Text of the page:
Unravel TwoJune 9th, 2018
PlatformPlayStation 4, Xbox One, PC
You could argue E3 overall this year was, well, a bit of a letdown. There weren’t many games revealed that the average viewer didn’t see coming. Games like Spider-Man, Super Smash Brothers Ultimate and The Last Of Us Part 2 all look like fantastic titles, but there weren’t many surprises. Fortunately, EA were the ones to spring something unexpected on everyone: Unravel Two. Unravel Two was revealed with a scene where you have to run away from a grouse as it tries to pick you and your friend apart. If that doesn’t get people excited to play this game, I genuinely don’t know what will.
The first Unravel was a game a lot of people desperately wanted to love, however, there were a number of problems that were too big to ignore. The difficulty of the puzzles in the original game ranged from stupidly simple to almost impossible. In addition to this, the controls, as well as the physics, felt loose and unrefined causing many awkward moments when it came to controlling the game. Though the story overall was interesting throughout, there were moments in Unravel that were downright depressing.
Unlike its predecessor, Unravel Two is a co-op game. You can still play it alone, but its best enjoyed with a second person. Feedback from the first game inspired the developer to include support for a second player as many people completed Unravel with a friend, despite it only being a single player experience. As a result, Unravel Two feels like a true co-op game, rather than a title that has tagged on a spot for an additional player. It’s definitely worth bearing in mind that this title only supports local co-op, though. There are still a few things that player two cannot do without player one, such as advancing to the next level, however, both players have exactly the same powers and can interact with the yarn in the same way. There are also a number of features in place to ensure that the overall experience is fun and encouraging, even for those who aren’t particularly good at platformers or puzzle-solving. Players can slow down time at any point in order to make more complicated maneuvers a bit easier, and there’s also a hint system to prompt you if you happen to get bogged down on a puzzle. If one player feels more confident than another in certain sections, both Yarnys can also merge together so that one player can control the character until they’re ready to separate again. That said, all of these tools are optional, so if you just want to get on and play the game, you can switch these off and work through the game at your own pace.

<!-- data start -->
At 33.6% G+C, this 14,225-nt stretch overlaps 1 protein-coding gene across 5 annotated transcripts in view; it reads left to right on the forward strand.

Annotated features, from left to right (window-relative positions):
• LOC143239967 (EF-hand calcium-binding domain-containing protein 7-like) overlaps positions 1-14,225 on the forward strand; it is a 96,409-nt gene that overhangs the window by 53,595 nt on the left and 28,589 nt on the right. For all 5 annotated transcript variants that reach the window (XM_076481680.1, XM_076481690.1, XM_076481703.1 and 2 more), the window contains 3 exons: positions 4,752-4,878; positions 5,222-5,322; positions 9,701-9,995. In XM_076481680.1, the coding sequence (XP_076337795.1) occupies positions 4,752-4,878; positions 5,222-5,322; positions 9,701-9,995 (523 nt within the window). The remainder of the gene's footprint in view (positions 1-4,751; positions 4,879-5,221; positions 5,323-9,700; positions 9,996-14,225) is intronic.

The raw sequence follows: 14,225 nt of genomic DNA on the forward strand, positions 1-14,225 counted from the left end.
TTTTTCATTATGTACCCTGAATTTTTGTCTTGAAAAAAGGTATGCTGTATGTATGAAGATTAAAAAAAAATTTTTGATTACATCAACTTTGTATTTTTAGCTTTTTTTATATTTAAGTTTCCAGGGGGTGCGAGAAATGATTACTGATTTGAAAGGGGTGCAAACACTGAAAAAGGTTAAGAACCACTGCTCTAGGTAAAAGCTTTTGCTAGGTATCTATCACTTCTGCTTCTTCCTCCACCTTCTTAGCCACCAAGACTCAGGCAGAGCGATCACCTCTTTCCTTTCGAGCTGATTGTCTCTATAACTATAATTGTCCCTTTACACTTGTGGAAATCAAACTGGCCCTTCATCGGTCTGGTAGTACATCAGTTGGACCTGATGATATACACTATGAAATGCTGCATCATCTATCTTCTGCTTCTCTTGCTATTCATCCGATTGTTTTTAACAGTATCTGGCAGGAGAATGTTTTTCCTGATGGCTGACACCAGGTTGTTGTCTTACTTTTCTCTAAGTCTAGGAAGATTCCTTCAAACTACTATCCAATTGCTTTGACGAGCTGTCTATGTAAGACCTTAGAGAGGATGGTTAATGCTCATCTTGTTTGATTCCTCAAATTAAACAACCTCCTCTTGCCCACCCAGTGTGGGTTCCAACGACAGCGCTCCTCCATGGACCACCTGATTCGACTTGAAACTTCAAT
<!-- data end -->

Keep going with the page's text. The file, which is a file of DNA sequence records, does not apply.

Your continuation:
If you’re a fan of Unravel, there are a few other changes that improve on the sequel. One of the most obvious changes arrives in the form of customizable Yarnys. Players can now choose from a range of colors as well as head, eye and body shape. Furthermore, controlling Yarny in Unravel felt challenging at times, due to slack controls that made the character feel ‘floaty’ however, in Unravel Two ColdWood Interactive has tightened these up to ensure that the controls feel more responsive. Jumping and latching onto ledges is quick and easy, and even wall jumping and sliding in the smallest spaces feels great. Each of the puzzles also felt unique and fresh without leaving me feeling completely lost. Solving puzzles with a friend felt rewarding and Unravel Two has also found the sweet spot while balancing action sequences with puzzle solving. Checkpoints never felt too far apart and on the occasions where my partner or I managed to fall, more often than not, we’d respawn right where we had previously died. The game was also over much quicker than I expected, although that isn’t a negative feature at all. Clocking in at just over four hours, Unravel 2 does an excellent job at avoiding filler, providing players with a handful of chapters that build on Yarny’s abilities as they progress. For those that power through the chapters quickly, there are several additional chapters with increased difficulty, along with a fair few collectibles to hunt for in the main ones.